By Heekyong Yang and Yilei Sun
SEOUL/BEIJING (Reuters) – For automotive battery makers LG Chem Ltd <051910.KS> and Samsung SDI Co Ltd <006400.KS>, the Chinese market has begun to offer promise after painful loss-making investments.
The reason for their hardship: a government list of recommended battery suppliers published three years ago that became linked to generous car subsidies and did not include foreign firms. Since then, Chinese rivals led by Contemporary Amperex Technology (CATL) <300750.SZ> and BYD Co Ltd <002594.SZ> <1211.HK> have virtually locked up the world’s biggest market for electric vehicle batteries.
But signs that China is starting to open its car battery market are spurring the South Koreans to invest further despite having had to repurpose existing Chinese production for exports.
LG Chem said in July it will spend about 2 trillion won (£1.4 billion) on a second China car battery plant with production slated to begin in October 2019, while SK Innovation Co Ltd <096770.KS> plans to invest 400 billion won in a China plant that would build key parts of EV batteries.
Samsung SDI has said it may expand China battery capacity and Executive Vice President Michael Sohn has noted the company is preparing for a gradual change in what he called China’s ‘protectionist policy’.
“We are in active consultations with several Chinese automakers,” he told an earnings conference call in October.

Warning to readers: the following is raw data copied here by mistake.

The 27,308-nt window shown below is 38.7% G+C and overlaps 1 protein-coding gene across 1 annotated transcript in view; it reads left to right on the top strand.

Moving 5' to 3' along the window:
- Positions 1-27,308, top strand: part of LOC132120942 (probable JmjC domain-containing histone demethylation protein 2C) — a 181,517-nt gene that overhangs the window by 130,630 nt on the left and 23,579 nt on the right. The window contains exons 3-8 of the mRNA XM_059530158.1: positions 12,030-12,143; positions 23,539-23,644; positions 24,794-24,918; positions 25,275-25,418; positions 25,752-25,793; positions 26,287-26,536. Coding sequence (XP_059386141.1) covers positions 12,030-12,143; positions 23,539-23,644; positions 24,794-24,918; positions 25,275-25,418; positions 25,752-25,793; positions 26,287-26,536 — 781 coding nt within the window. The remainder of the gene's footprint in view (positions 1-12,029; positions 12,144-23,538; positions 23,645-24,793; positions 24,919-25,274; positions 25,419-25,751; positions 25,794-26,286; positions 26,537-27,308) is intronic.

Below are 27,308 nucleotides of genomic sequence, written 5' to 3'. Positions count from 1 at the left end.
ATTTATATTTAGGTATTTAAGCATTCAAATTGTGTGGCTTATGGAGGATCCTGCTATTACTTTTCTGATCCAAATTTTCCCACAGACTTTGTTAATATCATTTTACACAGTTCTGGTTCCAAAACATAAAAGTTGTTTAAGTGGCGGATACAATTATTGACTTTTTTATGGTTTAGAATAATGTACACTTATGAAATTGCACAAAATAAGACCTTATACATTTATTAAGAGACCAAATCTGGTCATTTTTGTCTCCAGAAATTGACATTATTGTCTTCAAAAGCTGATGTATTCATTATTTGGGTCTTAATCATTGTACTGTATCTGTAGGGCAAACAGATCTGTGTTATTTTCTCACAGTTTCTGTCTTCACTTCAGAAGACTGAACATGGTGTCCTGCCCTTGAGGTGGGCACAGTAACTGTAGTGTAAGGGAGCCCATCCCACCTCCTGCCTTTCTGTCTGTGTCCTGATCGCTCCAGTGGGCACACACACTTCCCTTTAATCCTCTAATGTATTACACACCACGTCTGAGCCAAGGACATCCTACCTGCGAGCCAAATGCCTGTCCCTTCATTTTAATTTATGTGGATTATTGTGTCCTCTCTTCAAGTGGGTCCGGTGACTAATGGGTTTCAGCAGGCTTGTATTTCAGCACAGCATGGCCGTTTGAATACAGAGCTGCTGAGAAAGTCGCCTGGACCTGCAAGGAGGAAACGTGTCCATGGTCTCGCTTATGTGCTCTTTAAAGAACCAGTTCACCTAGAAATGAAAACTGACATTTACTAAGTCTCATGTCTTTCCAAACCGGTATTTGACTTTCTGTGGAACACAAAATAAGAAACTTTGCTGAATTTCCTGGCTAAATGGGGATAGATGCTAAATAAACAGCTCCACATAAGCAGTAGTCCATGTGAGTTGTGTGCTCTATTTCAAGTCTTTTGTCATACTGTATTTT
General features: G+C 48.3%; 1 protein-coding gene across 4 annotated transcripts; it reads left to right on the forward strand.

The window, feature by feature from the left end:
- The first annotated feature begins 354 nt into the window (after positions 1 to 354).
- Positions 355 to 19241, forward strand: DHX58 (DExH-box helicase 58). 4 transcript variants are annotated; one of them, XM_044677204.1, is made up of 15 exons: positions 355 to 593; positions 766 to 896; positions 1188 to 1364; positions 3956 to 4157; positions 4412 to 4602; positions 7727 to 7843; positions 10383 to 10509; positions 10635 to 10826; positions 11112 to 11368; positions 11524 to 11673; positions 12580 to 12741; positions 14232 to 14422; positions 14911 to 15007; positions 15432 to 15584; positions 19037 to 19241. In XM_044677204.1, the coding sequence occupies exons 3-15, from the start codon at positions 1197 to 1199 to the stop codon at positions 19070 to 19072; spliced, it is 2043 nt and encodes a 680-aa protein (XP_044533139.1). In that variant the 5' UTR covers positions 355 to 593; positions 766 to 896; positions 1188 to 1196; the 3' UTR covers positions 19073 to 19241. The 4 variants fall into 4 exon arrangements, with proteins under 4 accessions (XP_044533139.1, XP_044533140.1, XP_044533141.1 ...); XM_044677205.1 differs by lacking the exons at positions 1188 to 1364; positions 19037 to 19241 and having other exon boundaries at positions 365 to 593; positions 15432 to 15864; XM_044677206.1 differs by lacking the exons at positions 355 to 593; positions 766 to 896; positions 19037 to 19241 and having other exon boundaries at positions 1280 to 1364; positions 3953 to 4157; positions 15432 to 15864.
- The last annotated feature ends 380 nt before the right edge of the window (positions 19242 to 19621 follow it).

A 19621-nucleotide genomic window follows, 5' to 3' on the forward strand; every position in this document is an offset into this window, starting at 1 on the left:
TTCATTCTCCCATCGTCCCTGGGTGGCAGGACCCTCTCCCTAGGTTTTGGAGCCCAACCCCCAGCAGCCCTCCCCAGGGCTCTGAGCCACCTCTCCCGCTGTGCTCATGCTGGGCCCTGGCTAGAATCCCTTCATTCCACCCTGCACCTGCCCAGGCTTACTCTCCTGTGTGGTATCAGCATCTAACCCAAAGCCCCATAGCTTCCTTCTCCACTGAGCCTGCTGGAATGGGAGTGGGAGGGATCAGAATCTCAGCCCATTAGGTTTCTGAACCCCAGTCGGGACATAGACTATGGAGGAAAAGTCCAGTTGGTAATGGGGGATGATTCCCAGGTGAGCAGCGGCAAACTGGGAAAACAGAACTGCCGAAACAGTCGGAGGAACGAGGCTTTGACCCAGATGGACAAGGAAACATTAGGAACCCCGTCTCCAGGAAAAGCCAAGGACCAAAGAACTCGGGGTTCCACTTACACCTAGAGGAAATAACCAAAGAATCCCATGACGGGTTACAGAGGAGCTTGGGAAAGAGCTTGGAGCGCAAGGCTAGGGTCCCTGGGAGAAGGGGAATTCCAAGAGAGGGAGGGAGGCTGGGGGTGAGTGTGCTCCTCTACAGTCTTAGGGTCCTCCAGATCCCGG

With its huge shift to electric vehicles as it seeks to combat smog, China accounts for 61 percent of a global car battery market worth an estimated $13 billion annually.
That makes it vital to growth for LG Chem and Samsung SDI, the world’s No. 4 and No. 6 makers, even if they fret over having lost too much ground.
“Chinese battery makers are growing so fast, it’s scary. The next two or three years will be critical in determining whether we survive and can pull ahead of them,” a Samsung SDI official said. Like several other company sources, he declined to be identified when discussing competition with China.
Company and industry sources say the South Korean investment plans were prompted by China’s pledge to phase out subsidies for electric cars and plug-in hybrids by 2020, as well as a new ‘white list’ of approved battery suppliers published by two auto industry associations in May.
The list includes LG Chem, Samsung SDI and a venture between SK Innovation and China’s BAIC Group. It is viewed as countering to some extent the November 2015 list that did not include foreign firms.
“When we made the new white list, the basic principle was that we thought it was time to open the market as we are confident about our own products,” said an expert who helped compile it, declining to be identified as he was not authorised to speak on the matter.
He added that Panasonic Corp <6752.T>, the exclusive supplier for Tesla Inc <TSLA.O> new cars, may also be included on a future version of the list. Panasonic said it plans to seek permission to be included – a move which comes as Tesla prepares to build a car plant in Shanghai.
The list is, however, not linked to subsidies and on its own has not been enough to prompt a rush into China sales.